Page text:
Objectives: Following spontaneous menopause women show a greater increase in systolic and diastolic blood pressure than men of the same age. The aim of the present study was to assess the effect of acute ovarian hormone withdrawal and replacement on blood pressure and forearm blood flow.
Methods: We studied 18 fertile middle-aged normotensive women (48 +/- 1.5 years, range 46-51 years) 1 week prior and 1 month subsequent to bilateral oophorectomy by means of 24-h blood pressure monitoring and strain-gauge venous occlusion plethysmography. Eighteen subjects who had undergone hysterectomy with ovarian sparing, matched for age and biophysical characteristics, were used as a control group. All women were free from cardiovascular risk factors or disease.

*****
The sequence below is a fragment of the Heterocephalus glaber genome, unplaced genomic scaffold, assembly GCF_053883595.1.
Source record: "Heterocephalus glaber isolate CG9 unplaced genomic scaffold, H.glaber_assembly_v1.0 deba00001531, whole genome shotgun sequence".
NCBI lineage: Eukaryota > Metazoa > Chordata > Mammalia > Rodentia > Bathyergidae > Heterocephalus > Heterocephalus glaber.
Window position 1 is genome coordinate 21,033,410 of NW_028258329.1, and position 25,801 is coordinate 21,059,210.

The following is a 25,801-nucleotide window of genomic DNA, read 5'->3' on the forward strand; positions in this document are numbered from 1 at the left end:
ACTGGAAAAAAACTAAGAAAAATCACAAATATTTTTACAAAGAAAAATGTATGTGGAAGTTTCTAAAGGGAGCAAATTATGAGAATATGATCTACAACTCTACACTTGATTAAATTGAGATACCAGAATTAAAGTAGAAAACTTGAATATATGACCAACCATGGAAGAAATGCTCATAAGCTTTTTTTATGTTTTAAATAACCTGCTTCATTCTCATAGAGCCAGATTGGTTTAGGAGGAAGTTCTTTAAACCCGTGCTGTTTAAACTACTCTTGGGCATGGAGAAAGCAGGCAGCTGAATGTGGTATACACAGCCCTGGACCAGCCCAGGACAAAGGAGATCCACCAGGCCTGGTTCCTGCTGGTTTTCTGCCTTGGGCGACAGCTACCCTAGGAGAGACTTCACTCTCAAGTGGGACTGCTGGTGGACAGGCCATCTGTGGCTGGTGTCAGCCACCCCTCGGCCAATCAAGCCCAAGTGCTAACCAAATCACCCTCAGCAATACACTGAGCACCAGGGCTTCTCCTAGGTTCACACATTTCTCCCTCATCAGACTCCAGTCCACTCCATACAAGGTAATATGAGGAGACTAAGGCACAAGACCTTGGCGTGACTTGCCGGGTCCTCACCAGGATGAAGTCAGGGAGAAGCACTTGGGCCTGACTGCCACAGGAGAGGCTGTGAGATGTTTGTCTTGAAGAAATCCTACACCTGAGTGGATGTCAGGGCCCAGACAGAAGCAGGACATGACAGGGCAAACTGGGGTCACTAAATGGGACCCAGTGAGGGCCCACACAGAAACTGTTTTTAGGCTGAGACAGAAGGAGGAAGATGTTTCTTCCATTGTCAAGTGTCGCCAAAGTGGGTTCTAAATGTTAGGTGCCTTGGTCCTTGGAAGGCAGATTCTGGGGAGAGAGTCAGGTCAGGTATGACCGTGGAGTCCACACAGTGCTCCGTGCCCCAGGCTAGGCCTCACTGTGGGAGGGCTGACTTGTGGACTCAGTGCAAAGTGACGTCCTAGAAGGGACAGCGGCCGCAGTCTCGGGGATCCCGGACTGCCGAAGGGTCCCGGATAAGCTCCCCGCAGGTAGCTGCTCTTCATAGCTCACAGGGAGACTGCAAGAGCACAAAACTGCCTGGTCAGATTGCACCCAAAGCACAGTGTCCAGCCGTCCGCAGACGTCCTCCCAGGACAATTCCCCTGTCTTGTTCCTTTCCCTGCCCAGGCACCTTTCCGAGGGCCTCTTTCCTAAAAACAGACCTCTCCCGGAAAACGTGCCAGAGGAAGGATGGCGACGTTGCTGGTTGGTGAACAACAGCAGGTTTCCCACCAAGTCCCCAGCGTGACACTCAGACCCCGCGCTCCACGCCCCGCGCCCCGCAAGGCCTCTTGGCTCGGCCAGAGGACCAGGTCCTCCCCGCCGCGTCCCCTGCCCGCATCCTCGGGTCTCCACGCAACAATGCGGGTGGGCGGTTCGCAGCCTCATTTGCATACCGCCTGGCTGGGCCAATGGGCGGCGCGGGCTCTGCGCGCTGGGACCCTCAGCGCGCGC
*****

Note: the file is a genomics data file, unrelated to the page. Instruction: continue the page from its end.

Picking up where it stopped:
Results: Oophorectomy increased the mean values of 24 h (P < 0.001), daytime (P < 0.05), and nighttime (P < 0.01) diastolic blood pressure and nighttime systolic blood pressure (P < 0.01). Blood pressure increase was associated with a rise in forearm vascular resistance (P < 0.01). No significant changes in either blood pressure or forearm vascular resistance values were observed in hysterectomized women. In 16 oophorectomized women a 3-month estrogen replacement therapy (ERT) (17beta-estradiol, 100 mcg/day by transdermal patches) brought blood pressure and forearm vascular resistance values to a level comparable to that recorded before intervention.
Conclusions: Surgically-induced menopause causes an increase in peripheral vascular resistance and blood pressure suggesting a role of ovarian hormones in the homeostatic pressure modulation. Recovery of the baseline condition after ERT suggests that the accelerated increase in blood pressure after menopause is due to ovarian and above all estrogen insufficiency.